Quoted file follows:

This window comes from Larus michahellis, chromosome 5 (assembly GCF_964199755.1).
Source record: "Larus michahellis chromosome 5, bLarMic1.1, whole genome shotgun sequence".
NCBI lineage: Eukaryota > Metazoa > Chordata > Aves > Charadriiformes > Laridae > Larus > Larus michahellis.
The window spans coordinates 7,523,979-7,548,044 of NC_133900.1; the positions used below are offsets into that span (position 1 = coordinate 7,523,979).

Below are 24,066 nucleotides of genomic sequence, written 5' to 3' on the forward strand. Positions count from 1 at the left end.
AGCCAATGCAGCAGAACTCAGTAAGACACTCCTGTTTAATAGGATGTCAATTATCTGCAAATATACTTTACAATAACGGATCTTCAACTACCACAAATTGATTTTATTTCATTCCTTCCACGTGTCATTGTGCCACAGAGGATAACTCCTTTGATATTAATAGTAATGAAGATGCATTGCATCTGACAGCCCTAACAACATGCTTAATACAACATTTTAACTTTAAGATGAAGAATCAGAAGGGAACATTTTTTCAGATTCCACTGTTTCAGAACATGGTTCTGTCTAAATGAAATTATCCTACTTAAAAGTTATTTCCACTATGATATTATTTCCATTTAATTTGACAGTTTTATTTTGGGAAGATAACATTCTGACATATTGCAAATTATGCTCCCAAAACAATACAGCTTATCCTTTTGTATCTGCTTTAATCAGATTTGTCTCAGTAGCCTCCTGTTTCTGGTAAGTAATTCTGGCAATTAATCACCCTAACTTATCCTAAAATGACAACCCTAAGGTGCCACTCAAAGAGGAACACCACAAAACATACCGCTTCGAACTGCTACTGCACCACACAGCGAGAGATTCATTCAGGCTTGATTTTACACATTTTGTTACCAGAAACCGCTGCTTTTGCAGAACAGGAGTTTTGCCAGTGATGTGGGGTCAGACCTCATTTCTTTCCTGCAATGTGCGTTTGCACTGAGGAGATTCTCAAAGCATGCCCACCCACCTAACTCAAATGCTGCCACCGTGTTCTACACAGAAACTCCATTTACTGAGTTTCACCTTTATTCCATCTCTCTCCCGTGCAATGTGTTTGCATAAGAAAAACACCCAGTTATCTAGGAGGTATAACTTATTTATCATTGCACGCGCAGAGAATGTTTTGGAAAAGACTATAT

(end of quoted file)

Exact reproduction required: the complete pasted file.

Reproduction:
This window comes from Larus michahellis, chromosome 5 (assembly GCF_964199755.1).
Source record: "Larus michahellis chromosome 5, bLarMic1.1, whole genome shotgun sequence".
NCBI lineage: Eukaryota > Metazoa > Chordata > Aves > Charadriiformes > Laridae > Larus > Larus michahellis.
The window spans coordinates 7,523,979-7,548,044 of NC_133900.1; the positions used below are offsets into that span (position 1 = coordinate 7,523,979).

Below are 24,066 nucleotides of genomic sequence, written 5' to 3' on the forward strand. Positions count from 1 at the left end.
AGCCAATGCAGCAGAACTCAGTAAGACACTCCTGTTTAATAGGATGTCAATTATCTGCAAATATACTTTACAATAACGGATCTTCAACTACCACAAATTGATTTTATTTCATTCCTTCCACGTGTCATTGTGCCACAGAGGATAACTCCTTTGATATTAATAGTAATGAAGATGCATTGCATCTGACAGCCCTAACAACATGCTTAATACAACATTTTAACTTTAAGATGAAGAATCAGAAGGGAACATTTTTTCAGATTCCACTGTTTCAGAACATGGTTCTGTCTAAATGAAATTATCCTACTTAAAAGTTATTTCCACTATGATATTATTTCCATTTAATTTGACAGTTTTATTTTGGGAAGATAACATTCTGACATATTGCAAATTATGCTCCCAAAACAATACAGCTTATCCTTTTGTATCTGCTTTAATCAGATTTGTCTCAGTAGCCTCCTGTTTCTGGTAAGTAATTCTGGCAATTAATCACCCTAACTTATCCTAAAATGACAACCCTAAGGTGCCACTCAAAGAGGAACACCACAAAACATACCGCTTCGAACTGCTACTGCACCACACAGCGAGAGATTCATTCAGGCTTGATTTTACACATTTTGTTACCAGAAACCGCTGCTTTTGCAGAACAGGAGTTTTGCCAGTGATGTGGGGTCAGACCTCATTTCTTTCCTGCAATGTGCGTTTGCACTGAGGAGATTCTCAAAGCATGCCCACCCACCTAACTCAAATGCTGCCACCGTGTTCTACACAGAAACTCCATTTACTGAGTTTCACCTTTATTCCATCTCTCTCCCGTGCAATGTGTTTGCATAAGAAAAACACCCAGTTATCTAGGAGGTATAACTTATTTATCATTGCACGCGCAGAGAATGTTTTGGAAAAGACTATAT